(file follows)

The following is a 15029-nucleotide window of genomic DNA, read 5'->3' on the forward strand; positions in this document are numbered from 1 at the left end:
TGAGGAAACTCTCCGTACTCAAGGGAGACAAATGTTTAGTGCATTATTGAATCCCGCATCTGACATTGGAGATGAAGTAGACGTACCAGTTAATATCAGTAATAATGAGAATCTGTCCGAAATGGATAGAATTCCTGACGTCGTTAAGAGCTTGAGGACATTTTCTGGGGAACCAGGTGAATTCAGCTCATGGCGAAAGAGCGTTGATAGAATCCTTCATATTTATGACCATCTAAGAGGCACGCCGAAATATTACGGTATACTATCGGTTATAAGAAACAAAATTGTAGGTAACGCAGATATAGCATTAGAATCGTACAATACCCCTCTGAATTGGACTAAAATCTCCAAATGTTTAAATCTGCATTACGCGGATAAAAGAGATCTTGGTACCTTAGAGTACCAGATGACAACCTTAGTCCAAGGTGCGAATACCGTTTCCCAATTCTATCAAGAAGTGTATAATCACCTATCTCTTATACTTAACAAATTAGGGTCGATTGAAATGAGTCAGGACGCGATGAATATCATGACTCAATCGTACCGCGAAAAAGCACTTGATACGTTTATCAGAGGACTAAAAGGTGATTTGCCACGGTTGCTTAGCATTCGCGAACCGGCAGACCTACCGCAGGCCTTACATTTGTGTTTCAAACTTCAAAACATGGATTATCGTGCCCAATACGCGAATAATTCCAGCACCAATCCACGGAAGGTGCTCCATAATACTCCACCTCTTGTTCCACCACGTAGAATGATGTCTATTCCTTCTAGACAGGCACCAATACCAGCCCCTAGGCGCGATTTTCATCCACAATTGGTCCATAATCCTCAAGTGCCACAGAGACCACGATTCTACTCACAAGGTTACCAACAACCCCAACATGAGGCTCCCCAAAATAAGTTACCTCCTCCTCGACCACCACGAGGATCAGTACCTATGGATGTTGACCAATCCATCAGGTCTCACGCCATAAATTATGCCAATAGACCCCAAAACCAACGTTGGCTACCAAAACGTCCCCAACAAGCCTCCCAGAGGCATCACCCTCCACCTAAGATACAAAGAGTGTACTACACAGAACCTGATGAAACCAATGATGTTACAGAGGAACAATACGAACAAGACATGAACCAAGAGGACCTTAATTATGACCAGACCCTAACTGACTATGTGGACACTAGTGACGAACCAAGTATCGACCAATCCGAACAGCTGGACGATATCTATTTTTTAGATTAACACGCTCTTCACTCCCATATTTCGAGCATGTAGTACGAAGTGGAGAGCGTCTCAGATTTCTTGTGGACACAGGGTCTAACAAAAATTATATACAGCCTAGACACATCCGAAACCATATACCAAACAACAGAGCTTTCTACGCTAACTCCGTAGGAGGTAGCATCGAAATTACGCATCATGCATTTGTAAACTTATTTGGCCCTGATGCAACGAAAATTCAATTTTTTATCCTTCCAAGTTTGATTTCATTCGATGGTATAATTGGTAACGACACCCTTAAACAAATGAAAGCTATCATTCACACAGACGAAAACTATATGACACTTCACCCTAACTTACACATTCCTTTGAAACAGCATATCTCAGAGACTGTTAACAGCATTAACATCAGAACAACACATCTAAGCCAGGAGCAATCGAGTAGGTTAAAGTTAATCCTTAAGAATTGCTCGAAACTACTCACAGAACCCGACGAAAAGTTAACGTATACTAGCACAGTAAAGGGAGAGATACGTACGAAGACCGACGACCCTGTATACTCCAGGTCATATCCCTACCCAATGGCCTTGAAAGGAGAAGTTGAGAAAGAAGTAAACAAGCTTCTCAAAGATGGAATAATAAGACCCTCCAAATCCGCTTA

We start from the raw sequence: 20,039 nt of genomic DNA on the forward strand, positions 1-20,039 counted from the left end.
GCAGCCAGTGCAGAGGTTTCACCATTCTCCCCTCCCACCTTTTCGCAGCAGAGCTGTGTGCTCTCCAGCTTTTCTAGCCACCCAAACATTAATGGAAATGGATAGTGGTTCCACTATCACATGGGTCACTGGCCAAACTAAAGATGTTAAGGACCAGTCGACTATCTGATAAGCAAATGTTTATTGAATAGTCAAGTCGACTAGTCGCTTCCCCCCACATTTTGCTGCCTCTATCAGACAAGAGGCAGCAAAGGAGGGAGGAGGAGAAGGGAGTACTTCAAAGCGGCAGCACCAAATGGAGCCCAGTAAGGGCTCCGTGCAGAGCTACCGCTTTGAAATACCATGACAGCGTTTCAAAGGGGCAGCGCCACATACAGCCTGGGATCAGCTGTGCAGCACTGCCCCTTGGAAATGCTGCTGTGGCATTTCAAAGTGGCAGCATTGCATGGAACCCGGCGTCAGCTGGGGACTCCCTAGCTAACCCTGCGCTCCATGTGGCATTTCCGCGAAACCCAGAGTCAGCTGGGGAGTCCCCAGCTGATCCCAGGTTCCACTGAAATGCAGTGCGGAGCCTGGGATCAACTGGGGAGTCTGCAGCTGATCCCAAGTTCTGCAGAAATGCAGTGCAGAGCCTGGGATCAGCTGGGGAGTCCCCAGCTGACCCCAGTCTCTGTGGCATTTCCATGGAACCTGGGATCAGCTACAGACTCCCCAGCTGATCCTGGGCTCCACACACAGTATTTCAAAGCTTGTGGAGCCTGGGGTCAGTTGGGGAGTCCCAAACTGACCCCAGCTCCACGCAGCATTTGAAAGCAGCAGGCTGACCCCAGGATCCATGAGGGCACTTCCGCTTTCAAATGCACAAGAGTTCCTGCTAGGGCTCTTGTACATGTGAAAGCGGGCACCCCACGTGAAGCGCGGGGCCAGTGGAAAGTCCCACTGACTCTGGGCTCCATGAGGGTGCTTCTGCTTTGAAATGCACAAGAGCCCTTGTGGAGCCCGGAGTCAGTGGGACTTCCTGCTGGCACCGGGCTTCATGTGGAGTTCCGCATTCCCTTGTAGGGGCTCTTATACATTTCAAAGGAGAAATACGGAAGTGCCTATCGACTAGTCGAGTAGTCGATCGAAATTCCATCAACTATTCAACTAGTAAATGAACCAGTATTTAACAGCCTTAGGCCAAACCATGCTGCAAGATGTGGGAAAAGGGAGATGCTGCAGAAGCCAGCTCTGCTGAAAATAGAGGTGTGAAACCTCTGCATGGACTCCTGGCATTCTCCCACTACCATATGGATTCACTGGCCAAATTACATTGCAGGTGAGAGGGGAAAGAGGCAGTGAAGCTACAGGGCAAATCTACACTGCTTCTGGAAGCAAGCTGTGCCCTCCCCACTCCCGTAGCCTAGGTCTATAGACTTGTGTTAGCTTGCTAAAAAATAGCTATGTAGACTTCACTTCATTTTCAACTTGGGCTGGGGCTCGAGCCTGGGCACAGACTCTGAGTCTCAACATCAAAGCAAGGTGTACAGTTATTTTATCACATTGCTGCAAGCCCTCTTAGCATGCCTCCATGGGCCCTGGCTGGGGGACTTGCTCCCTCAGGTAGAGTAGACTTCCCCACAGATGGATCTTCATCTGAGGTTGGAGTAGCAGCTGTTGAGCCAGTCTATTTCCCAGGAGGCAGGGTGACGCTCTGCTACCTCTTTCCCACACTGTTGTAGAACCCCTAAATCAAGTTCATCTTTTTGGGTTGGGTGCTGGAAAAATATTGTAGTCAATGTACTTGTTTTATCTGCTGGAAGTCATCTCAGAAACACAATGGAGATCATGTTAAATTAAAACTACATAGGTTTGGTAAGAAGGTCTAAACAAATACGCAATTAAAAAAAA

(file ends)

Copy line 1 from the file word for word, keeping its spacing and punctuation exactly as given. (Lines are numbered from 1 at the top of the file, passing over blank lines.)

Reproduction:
The following is a 15029-nucleotide window of genomic DNA, read 5'->3' on the forward strand; positions in this document are numbered from 1 at the left end: